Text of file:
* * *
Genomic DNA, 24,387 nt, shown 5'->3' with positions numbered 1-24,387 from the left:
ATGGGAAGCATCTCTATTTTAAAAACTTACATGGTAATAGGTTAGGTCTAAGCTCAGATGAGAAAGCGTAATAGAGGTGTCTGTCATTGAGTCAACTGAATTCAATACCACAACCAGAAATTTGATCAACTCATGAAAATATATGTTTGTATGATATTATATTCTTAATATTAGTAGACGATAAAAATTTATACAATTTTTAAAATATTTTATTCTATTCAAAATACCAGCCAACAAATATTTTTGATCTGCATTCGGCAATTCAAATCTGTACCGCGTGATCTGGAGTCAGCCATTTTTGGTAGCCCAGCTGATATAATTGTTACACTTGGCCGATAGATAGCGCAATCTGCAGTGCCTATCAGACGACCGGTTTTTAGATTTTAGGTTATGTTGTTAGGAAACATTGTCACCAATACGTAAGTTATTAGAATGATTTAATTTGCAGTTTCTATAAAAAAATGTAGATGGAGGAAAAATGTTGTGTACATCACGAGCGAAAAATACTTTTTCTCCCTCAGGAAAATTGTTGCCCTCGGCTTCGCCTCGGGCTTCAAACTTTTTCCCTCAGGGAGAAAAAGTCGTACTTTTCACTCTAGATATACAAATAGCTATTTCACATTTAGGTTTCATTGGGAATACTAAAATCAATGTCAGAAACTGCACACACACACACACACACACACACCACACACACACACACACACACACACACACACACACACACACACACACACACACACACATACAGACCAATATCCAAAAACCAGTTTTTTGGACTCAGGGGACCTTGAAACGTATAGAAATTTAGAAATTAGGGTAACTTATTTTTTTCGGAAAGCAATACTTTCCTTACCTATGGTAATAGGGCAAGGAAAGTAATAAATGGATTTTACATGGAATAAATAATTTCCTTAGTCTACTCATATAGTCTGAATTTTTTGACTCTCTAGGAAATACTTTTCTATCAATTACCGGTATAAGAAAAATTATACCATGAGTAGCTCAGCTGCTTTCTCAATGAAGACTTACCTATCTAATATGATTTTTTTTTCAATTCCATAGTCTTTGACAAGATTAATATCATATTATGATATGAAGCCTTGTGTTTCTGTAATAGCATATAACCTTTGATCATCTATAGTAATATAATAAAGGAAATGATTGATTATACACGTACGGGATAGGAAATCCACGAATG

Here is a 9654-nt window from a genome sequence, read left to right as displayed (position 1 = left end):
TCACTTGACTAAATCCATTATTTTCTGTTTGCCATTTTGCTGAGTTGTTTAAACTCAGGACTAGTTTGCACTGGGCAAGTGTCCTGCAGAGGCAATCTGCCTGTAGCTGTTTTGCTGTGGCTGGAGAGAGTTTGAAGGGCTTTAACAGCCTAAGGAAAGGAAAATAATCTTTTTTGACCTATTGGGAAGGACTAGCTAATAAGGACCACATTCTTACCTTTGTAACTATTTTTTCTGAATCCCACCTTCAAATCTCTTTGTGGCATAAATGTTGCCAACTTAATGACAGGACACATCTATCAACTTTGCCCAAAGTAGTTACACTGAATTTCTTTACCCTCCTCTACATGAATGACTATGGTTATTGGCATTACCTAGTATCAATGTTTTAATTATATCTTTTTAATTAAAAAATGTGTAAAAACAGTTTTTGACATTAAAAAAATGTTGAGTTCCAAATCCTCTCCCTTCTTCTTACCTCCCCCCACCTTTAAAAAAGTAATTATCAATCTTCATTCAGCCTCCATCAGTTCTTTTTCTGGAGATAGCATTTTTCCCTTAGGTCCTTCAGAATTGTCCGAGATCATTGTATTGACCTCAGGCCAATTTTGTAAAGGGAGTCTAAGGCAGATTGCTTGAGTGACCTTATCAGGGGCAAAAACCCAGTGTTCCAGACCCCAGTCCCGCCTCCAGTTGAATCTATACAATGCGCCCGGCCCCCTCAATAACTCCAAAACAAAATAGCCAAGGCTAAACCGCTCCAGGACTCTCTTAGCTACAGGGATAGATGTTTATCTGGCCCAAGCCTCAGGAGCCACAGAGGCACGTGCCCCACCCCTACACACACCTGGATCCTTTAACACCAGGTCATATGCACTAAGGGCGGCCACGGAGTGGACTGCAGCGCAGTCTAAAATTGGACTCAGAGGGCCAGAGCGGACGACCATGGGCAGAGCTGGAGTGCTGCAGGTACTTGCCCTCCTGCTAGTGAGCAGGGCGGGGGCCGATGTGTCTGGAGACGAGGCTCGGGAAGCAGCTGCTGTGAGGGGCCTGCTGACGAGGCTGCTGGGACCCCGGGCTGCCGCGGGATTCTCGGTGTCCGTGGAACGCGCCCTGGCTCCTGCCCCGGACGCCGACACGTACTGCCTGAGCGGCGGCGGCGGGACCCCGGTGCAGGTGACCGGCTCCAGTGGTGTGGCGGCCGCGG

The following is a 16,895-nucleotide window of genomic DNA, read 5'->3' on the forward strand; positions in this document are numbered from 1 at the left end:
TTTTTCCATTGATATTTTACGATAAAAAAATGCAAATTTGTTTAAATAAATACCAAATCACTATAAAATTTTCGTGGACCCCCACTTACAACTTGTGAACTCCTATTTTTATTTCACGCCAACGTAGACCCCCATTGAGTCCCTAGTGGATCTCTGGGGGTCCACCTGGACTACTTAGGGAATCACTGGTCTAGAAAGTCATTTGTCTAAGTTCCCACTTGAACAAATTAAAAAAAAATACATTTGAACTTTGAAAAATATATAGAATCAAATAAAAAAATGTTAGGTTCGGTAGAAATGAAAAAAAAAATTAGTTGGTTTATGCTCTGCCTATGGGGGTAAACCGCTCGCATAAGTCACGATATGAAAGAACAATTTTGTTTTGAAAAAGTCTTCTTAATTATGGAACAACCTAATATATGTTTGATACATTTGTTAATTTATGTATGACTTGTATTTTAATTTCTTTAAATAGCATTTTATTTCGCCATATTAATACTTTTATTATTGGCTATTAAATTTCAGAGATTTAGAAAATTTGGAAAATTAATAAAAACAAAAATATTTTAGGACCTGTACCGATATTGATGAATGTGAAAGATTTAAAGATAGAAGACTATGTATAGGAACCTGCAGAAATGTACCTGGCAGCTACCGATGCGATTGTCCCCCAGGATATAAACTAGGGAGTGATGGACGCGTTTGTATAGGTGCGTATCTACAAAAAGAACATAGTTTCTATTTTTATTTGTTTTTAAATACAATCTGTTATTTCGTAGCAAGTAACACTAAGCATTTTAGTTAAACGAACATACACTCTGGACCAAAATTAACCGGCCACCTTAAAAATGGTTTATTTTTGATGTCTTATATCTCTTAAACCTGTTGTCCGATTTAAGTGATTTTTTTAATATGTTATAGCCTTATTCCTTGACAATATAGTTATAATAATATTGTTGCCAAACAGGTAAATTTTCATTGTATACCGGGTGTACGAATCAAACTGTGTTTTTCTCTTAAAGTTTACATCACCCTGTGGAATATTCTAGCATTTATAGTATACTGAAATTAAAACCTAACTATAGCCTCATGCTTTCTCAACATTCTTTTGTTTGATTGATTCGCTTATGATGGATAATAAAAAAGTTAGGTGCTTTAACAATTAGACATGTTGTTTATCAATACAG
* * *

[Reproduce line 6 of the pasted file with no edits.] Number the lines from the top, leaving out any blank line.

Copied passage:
TTTTTCCATTGATATTTTACGATAAAAAAATGCAAATTTGTTTAAATAAATACCAAATCACTATAAAATTTTCGTGGACCCCCACTTACAACTTGTGAACTCCTATTTTTATTTCACGCCAACGTAGACCCCCATTGAGTCCCTAGTGGATCTCTGGGGGTCCACCTGGACTACTTAGGGAATCACTGGTCTAGAAAGTCATTTGTCTAAGTTCCCACTTGAACAAATTAAAAAAAAATACATTTGAACTTTGAAAAATATATAGAATCAAATAAAAAAATGTTAGGTTCGGTAGAAATGAAAAAAAAAATTAGTTGGTTTATGCTCTGCCTATGGGGGTAAACCGCTCGCATAAGTCACGATATGAAAGAACAATTTTGTTTTGAAAAAGTCTTCTTAATTATGGAACAACCTAATATATGTTTGATACATTTGTTAATTTATGTATGACTTGTATTTTAATTTCTTTAAATAGCATTTTATTTCGCCATATTAATACTTTTATTATTGGCTATTAAATTTCAGAGATTTAGAAAATTTGGAAAATTAATAAAAACAAAAATATTTTAGGACCTGTACCGATATTGATGAATGTGAAAGATTTAAAGATAGAAGACTATGTATAGGAACCTGCAGAAATGTACCTGGCAGCTACCGATGCGATTGTCCCCCAGGATATAAACTAGGGAGTGATGGACGCGTTTGTATAGGTGCGTATCTACAAAAAGAACATAGTTTCTATTTTTATTTGTTTTTAAATACAATCTGTTATTTCGTAGCAAGTAACACTAAGCATTTTAGTTAAACGAACATACACTCTGGACCAAAATTAACCGGCCACCTTAAAAATGGTTTATTTTTGATGTCTTATATCTCTTAAACCTGTTGTCCGATTTAAGTGATTTTTTTAATATGTTATAGCCTTATTCCTTGACAATATAGTTATAATAATATTGTTGCCAAACAGGTAAATTTTCATTGTATACCGGGTGTACGAATCAAACTGTGTTTTTCTCTTAAAGTTTACATCACCCTGTGGAATATTCTAGCATTTATAGTATACTGAAATTAAAACCTAACTATAGCCTCATGCTTTCTCAACATTCTTTTGTTTGATTGATTCGCTTATGATGGATAATAAAAAAGTTAGGTGCTTTAACAATTAGACATGTTGTTTATCAATACAG